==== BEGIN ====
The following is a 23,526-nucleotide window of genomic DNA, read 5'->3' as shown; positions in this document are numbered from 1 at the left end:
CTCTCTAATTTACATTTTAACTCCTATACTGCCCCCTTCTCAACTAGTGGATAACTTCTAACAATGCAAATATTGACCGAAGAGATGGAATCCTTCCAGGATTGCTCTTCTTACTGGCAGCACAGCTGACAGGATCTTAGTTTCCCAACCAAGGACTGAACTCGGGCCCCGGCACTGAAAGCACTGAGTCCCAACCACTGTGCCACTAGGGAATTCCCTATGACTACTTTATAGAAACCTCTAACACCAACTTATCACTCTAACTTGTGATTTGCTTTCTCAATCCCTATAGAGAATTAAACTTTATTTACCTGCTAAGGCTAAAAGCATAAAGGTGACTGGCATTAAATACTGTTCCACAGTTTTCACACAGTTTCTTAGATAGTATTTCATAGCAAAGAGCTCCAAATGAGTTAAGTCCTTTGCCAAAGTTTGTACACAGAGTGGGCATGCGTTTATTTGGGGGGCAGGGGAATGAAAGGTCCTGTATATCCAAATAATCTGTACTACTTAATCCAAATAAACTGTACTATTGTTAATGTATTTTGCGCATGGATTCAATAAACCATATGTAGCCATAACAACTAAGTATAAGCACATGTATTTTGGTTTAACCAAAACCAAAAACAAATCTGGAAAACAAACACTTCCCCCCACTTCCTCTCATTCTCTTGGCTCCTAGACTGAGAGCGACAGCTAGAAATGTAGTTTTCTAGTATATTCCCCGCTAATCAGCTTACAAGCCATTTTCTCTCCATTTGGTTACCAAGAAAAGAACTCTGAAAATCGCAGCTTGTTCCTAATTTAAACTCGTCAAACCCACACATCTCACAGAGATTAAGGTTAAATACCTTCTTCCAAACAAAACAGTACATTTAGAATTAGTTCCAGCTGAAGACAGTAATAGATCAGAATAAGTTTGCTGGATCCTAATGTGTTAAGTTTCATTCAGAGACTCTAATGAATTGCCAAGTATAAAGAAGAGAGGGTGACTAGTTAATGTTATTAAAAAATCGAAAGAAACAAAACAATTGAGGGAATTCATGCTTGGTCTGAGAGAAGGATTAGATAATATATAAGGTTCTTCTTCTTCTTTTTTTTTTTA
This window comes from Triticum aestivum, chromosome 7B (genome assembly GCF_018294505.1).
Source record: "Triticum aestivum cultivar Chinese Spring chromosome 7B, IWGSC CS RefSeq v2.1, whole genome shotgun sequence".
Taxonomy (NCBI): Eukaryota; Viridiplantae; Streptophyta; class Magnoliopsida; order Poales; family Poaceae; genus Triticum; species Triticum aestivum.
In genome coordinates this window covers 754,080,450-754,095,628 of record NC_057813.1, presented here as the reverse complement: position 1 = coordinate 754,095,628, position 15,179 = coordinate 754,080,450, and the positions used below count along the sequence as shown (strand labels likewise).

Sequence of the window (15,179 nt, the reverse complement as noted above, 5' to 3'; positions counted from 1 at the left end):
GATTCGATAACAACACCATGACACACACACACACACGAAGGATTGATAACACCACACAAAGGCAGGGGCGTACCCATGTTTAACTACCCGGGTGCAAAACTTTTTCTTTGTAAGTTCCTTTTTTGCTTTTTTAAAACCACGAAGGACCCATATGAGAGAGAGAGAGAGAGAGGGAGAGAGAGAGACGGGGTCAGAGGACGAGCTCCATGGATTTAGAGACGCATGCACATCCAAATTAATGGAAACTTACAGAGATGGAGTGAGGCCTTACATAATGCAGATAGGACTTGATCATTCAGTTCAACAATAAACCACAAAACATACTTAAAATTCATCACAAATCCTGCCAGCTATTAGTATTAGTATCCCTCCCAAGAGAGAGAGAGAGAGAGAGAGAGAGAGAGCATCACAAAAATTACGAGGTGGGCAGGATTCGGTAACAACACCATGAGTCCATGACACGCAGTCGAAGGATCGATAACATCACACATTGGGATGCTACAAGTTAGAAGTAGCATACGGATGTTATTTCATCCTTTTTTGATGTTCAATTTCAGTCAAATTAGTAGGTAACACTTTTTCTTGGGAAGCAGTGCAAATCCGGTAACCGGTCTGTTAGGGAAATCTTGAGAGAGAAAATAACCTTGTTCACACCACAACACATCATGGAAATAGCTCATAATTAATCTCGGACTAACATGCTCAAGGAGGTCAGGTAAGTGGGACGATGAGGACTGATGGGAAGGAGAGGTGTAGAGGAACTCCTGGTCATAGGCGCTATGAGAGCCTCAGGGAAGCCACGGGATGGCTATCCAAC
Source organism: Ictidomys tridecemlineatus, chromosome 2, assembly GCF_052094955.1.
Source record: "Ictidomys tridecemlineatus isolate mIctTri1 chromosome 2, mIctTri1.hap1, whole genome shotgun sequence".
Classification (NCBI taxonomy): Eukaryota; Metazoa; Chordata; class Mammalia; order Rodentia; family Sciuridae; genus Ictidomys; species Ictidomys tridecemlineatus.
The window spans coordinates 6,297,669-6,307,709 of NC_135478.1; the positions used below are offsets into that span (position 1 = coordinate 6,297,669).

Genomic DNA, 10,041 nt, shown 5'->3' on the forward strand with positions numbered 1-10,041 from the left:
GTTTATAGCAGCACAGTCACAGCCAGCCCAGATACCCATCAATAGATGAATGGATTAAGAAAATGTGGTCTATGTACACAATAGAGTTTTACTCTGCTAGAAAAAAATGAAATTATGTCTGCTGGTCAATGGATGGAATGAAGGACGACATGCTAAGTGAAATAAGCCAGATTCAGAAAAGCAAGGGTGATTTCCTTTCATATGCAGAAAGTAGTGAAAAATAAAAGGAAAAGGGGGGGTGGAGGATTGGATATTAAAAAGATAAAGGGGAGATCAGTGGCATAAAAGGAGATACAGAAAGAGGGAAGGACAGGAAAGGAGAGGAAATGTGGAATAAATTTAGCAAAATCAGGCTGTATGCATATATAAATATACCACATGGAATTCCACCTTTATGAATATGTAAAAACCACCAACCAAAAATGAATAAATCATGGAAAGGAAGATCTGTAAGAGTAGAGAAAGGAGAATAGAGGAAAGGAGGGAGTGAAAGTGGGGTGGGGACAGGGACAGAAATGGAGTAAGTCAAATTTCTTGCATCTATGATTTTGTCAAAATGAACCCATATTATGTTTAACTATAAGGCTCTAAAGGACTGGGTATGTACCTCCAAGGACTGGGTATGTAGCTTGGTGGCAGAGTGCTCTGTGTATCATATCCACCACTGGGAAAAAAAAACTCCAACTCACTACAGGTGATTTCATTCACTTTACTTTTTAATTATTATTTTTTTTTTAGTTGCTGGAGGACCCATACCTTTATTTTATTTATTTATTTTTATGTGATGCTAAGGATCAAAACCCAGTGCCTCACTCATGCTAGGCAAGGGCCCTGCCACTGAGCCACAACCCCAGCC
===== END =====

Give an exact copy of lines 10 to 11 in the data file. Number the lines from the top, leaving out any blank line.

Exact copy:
Source record: "Ictidomys tridecemlineatus isolate mIctTri1 chromosome 2, mIctTri1.hap1, whole genome shotgun sequence".
Classification (NCBI taxonomy): Eukaryota; Metazoa; Chordata; class Mammalia; order Rodentia; family Sciuridae; genus Ictidomys; species Ictidomys tridecemlineatus.